What is cardiovascular endurance?
An exercise physiologist explains what cardiovascular endurance is and how to improve it
Many people know that cardiovascular endurance is an important aspect of being fit and healthy, yet it’s not always clear what exactly cardiovascular endurance entails. Should you be able to run a certain distance without stopping? Does it matter whether you use the best rowing machine or the best exercise bike?
To learn more about cardiovascular endurance, we spoke to Brynn Franklin, an ACSM-certified exercise physiologist.
Brynn Franklin is an ACSM-certified exercise physiologist and ACE-certified health coach, with an MS in Exercise Science. Her practical, day-to-day work focuses on improving women's health, but she also has a history of helping people master corrective exercises in their training.
What is cardiovascular endurance?
"Cardiovascular endurance is how well the body’s circulatory and respiratory systems can supply oxygen to the body during sustained physical activity," Franklin told Live Science.
The better a person's cardiovascular endurance, the longer they can sustain aerobic exercise without fatiguing or needing to slow down or stop.
Having good cardiovascular endurance not only means that a person can run further or swim more laps, but it also offers improvements for physical and mental health. Some of the other benefits include a stronger and more efficient heart function, improved breathing mechanics, lower resting heart rate and reduced risk of heart disease and stroke. Improving your cardiovascular endurance could also improve your ability to metabolize fat during exercise.
How to measure cardiovascular endurance
So, how do you know how 'good' your cardiovascular endurance is?
According to Franklin, "Cardiovascular endurance is measured by looking at the maximum uptake of oxygen (VO2 max) and how it’s used during intense exercise. In other words, the more oxygen you are using, and how effectively it is being used, tells us how well the cardiovascular and respiratory systems are working together."
Franklin said that from a practical perspective, cardiovascular endurance can be evaluated in a few different ways.
"For beginners, the Rockport Walk Test is a good way to measure cardiovascular endurance. The goal is to walk as fast as possible for one mile and then immediately take the pulse for 10 seconds," she said. "The heart rate is then input into an equation to find a person’s VO2 max."
In this way, the Rockport Walk Test is a good 'field test' that a person can perform on their own without going to an exercise testing laboratory or using specialized metabolic equipment.
Another viable field test that Franklin recommended to assess cardiovascular endurance is the YMCA 3-minute Step Test.
"The YMCA 3-minute Step Test can easily be administered by stepping up onto a 12-inch step while following a cadence of 96 beats per minute for three minutes," she said. "The pulse is taken immediately following the test for one minute. The pulse results are the score for the test."
While both of these tests can provide a reasonable estimate of a person's aerobic capacity, Franklin said the most accurate test for VO2 max is the Submaximal Treadmill Exercise Test, which has to be administered by a doctor or exercise physiologist in a laboratory setting.
"It involves a 20-minute test of varied intensity while the respiratory rate and heart rate are measured," Franklin told Live Science. "This test can be expensive and is used most often by elite athletes."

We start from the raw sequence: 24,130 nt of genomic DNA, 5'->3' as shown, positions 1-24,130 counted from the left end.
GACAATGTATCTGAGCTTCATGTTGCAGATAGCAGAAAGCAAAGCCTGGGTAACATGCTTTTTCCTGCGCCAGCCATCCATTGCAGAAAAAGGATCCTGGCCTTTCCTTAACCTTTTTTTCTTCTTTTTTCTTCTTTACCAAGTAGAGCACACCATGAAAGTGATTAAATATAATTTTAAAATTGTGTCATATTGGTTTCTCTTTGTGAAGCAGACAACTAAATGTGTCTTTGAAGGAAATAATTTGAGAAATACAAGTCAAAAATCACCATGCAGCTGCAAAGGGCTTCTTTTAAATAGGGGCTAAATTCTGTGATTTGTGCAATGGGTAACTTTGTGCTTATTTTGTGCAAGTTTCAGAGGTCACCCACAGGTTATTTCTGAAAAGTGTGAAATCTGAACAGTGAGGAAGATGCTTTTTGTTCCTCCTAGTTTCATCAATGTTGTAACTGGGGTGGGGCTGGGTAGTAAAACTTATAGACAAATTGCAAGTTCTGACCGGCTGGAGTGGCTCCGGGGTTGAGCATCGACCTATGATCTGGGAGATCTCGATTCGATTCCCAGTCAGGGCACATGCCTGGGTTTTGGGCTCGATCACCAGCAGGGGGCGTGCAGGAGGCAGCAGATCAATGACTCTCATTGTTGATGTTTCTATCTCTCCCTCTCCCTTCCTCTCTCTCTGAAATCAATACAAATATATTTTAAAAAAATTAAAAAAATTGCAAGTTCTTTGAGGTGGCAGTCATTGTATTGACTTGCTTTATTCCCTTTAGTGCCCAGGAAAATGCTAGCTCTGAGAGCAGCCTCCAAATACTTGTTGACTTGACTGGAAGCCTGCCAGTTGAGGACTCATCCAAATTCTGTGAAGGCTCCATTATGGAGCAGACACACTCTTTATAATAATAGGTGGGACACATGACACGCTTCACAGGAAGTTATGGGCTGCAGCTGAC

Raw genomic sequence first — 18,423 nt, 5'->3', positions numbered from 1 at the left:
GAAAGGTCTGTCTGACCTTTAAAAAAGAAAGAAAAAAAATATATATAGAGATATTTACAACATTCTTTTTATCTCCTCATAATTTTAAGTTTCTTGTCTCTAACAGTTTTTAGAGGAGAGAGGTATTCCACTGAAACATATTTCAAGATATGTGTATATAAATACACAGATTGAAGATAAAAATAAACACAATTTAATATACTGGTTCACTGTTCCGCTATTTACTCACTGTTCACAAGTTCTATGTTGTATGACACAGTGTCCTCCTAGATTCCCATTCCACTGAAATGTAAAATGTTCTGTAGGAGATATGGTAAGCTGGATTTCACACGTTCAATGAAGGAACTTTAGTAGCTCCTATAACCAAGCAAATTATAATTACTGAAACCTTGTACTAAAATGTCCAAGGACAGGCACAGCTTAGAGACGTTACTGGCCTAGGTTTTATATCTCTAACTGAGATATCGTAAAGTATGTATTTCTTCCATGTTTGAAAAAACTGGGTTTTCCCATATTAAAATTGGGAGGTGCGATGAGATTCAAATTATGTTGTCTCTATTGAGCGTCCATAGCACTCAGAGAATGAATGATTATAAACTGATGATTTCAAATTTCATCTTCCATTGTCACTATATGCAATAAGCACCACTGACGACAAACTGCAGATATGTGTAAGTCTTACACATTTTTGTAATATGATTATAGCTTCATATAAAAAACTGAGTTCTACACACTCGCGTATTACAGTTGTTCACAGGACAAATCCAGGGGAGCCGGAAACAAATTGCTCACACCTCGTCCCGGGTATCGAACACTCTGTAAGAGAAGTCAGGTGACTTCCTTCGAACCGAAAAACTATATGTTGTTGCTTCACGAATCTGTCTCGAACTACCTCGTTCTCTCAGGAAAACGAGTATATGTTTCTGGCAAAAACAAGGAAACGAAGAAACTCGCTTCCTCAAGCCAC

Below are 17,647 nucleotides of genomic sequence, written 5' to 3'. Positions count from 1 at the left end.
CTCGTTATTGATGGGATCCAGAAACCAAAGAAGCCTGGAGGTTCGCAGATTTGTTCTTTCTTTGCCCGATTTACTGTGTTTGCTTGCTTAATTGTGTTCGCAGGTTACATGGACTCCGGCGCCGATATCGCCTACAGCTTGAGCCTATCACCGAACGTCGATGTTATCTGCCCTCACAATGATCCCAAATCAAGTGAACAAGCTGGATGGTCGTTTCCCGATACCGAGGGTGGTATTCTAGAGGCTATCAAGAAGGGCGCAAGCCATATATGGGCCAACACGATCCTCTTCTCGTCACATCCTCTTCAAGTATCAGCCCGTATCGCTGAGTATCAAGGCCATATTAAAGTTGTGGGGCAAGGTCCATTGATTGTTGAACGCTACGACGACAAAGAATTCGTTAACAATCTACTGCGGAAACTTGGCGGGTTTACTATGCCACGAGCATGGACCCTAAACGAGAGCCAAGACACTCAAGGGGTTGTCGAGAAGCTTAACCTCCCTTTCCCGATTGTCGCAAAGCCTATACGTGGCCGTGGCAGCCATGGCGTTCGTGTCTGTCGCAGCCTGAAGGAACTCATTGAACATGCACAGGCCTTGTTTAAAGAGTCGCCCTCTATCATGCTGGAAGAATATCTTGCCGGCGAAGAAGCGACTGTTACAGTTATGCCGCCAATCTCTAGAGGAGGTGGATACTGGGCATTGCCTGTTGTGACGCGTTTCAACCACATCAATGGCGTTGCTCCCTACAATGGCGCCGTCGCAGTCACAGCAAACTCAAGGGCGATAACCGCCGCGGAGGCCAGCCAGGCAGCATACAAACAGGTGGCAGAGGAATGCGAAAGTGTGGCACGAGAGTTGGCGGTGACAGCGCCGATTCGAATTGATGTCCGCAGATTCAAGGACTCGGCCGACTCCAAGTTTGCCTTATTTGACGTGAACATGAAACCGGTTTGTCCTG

Franklin explained that a person can interpret their results by comparing them with the guidelines or results chart associated with the endurance test you performed.
How to improve cardiovascular endurance
Although beginners are likely eager to improve their stamina and cardiovascular endurance quickly, Franklin said that starting small is a viable way to go, if not more ideal. Overdoing it or doing too much too soon can result in injuries.
"Begin with 10-15 minutes of work for the first week," said Franklin. "Then, gradually work your way up by increasing distance, length of time, or incline by adding 10% to 20% each week."
In other words, incrementally ramp up the duration of a workout over time in a gradual, but progressive way. Of course, listen to your body as you go, backing off when you need more recovery.
Best types of exercise for cardiovascular endurance
Any type of exercise that a person can perform without stopping while getting your heart rate up into the aerobic zone can be used to increase cardiovascular endurance.
Generally speaking, the aerobic exercise zone is considered to be 70% to 80% of a person's maximum heart rate. For example, if your maximum heart rate is 180bpm, a cardio workout would ideally put your heart rate in the range of 126-144bpm.
Examples of good aerobic exercises include walking, running, hiking, swimming, cycling, rowing, stair-climbing, jump-roping, in-line skating, cross-country skiing and the elliptical machine. Franklin advised that the type of exercise you do isn’t as important as actually doing cardio exercises, so you’re best served choosing an activity you enjoy.
"If you don’t enjoy doing it, then you won’t continue and your cardiovascular endurance will suffer. Exercise should be fun and enjoyable," she said. "You can focus on one or cycle through different activities to keep things interesting and not mundane."
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Amber Sayer is a fitness, nutrition, and wellness writer and editor, and contributes to several fitness, health, and running websites and publications. She holds two masters degrees—one in exercise science and one in prosthetics and orthotics. As a certified personal trainer and running coach for 12 years, Amber enjoys staying active and helping others do so as well. In her free time, Amber likes running, cycling, cooking, spending time outside, and tackling any type of puzzle.